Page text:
The Soma is another case, and a more compelling one since there’s no reason this bike should feel good–and yet even in its earliest incarnation it also felt very smooth and comfortable in that way nice steel bikes are “supposed” to feel:
This is true despite the short wheelbase, track bike geometry, and sizeable bar drop, all of which should conspire to make the bike uncomfortable, especially on rough pavement. Is it just the quill stem (maybe a little more flexy than threadless) and/or the fact that there’s a fair amount of seatpost showing? Maybe. But I had one of these years ago and even when I was young and stupid I found it very uncomfortable:
I don’t miss the way it rode in the least, but if I’d known they were going to become a cult item I would have waited to sell it. Indeed, I was barely even aware track bikes were becoming a thing when I listed it on Craigslist all those years ago, though when I got like a million emails almost immediately I began to get an idea. Also, the person who came and bought it had never ridden a fixed-gear before–or clipless pedals (it was sporting these at the time):
[Pic from here.]
I remember wondering if he would be able to make it home. Maybe he never did.
Anyway, all of this is to say I can’t help wondering if the bike feels nice because of the tubing. I’m totally willing to believe that’s not the reason, and in fact I’d rather believe it, since it makes more sense. That cheap-ass State I’ve had set up a million different ways and that my older son still rides to school also feels pretty nice, and that’s made from high tensile steel, upon which most bike dorks wouldn’t be caught dead:
[It does not look like this anymore, it’s completely beaten to hell. But it’s still going strong!]
The point is that I used to totally dismiss the importance of frame material, but after riding lots and lots of bikes now I’m not so sure. Then again, maybe riding lots and lots of bikes has just made me love bikes more, and if I were to ride that scranus-pummeling GTB today I’d get all nostalgic and rhapsodize about its fantastic ride quality.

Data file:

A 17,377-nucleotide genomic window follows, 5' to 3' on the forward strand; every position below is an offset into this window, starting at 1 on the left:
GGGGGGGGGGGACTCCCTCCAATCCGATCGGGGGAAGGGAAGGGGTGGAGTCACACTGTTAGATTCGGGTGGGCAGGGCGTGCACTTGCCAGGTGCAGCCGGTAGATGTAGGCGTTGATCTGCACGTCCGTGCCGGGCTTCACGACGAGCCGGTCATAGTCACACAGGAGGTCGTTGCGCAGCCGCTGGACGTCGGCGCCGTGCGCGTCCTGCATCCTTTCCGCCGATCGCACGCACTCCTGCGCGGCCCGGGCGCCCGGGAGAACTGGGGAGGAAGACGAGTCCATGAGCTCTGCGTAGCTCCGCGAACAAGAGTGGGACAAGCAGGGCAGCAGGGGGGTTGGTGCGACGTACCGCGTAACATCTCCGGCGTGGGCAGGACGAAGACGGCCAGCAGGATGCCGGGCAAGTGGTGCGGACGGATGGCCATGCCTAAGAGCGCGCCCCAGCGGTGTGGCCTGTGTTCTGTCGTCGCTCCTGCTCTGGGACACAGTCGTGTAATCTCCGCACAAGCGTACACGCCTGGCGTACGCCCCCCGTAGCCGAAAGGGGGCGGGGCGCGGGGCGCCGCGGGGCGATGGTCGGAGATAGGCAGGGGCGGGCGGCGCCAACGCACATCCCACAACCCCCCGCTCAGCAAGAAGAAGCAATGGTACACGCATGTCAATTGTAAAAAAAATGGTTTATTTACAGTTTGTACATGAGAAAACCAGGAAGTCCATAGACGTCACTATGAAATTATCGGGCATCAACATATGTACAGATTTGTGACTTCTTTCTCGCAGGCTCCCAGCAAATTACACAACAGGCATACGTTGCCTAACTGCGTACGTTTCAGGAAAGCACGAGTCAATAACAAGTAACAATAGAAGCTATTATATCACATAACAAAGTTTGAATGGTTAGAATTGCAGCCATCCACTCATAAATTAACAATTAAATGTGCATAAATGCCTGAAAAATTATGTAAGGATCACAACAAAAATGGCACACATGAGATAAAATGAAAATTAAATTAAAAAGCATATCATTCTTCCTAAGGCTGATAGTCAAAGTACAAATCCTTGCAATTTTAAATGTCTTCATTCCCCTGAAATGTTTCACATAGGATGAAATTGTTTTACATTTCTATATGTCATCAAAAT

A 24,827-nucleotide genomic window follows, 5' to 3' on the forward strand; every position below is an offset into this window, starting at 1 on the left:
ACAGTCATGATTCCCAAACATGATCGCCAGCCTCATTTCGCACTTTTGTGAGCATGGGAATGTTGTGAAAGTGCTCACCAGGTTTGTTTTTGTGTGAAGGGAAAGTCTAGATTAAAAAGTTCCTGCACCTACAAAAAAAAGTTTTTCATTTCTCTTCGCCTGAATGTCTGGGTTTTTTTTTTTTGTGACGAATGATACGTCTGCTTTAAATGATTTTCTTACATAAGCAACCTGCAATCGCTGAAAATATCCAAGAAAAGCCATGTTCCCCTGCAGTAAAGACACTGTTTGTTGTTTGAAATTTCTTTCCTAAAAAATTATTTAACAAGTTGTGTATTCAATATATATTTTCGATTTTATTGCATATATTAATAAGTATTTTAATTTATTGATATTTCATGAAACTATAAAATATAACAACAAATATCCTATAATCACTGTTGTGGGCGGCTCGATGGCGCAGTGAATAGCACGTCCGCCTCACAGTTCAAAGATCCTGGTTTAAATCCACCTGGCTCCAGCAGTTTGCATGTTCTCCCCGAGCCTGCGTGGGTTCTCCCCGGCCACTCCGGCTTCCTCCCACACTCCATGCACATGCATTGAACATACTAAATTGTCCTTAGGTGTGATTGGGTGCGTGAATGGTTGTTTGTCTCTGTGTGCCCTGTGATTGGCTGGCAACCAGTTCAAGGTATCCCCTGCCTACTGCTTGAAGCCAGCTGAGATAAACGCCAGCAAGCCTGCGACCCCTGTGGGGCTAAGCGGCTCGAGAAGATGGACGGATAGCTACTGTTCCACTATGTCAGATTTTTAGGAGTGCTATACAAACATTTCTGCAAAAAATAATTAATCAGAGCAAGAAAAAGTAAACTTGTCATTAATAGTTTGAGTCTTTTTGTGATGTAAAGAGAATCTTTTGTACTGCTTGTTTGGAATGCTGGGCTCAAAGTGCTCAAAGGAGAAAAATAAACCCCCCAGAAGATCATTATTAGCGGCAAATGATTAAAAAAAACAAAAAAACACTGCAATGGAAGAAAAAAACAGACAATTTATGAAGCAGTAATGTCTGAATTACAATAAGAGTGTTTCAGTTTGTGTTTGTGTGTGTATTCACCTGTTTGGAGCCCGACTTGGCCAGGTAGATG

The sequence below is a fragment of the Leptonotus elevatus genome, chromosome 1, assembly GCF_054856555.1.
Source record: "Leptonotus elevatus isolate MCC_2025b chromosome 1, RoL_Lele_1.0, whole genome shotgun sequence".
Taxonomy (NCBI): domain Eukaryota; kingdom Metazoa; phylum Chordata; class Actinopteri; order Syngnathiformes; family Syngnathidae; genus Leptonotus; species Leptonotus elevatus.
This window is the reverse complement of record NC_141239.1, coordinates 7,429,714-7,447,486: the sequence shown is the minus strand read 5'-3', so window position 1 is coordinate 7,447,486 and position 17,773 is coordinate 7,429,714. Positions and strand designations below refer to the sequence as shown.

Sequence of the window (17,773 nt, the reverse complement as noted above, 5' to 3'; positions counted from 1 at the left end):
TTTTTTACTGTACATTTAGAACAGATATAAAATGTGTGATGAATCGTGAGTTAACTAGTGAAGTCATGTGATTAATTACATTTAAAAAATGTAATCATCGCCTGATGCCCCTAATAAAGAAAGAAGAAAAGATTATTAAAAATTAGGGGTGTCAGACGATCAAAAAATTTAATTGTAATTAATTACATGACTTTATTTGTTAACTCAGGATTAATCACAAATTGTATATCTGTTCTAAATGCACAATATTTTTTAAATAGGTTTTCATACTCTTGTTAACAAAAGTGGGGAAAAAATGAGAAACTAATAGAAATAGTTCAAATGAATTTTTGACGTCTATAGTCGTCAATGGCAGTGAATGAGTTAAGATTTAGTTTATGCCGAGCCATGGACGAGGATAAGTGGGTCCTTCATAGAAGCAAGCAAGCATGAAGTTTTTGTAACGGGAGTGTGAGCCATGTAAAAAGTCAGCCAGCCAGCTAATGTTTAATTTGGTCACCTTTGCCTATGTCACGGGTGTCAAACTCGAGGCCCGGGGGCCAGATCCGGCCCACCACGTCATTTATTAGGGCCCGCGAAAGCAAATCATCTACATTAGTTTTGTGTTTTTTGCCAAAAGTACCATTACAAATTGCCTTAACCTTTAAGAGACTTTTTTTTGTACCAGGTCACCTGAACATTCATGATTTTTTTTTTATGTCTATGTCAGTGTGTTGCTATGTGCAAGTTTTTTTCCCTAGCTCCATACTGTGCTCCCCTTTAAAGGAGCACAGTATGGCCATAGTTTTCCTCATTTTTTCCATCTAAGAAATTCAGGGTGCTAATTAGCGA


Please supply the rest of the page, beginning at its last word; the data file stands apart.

Frame materials aside, I do use a brake when riding a track bike on the road, because I am and will always be a “woosie:”
You’ll note there’s a good amount of clearance for a track bike with short-reach brakes, and that the height of the fork crown puts the pads at the end of their adjustment range. The rear stays are also supposed to provide more clearance, probably to facilitate (God help us) tracklocross or whatever the hell fixie people are doing now:
To be honest though I think the S-bend chainstays are mostly for looks, because while the crimping does increase tire clearance, the bowed section at the rear mostly just gives your heels something to hit:
Not that it’s a problem–I’m a heels-in toes-out person so my heels graze the stays occasionally on pretty much any bike–but it seems to me like you’d be able to accomplish the same thing without them sticking out so much. Then again I don’t build frames to I may be completely wrong on that.
Oh, and those are the shoes Vittoria sent me way back in 2009 when they were trying to cash in on the fixie craze:
Back then they were just retro, but now they’re old enough to be vintage retro.
Before gravel took over people used to go on and on about how fixed-gear bicycles were a “zen” thing. I dunno about that, but they do have a way of making your usual ride feel different, and of making flat routes seem a little more interesting:
Must be a zen thing.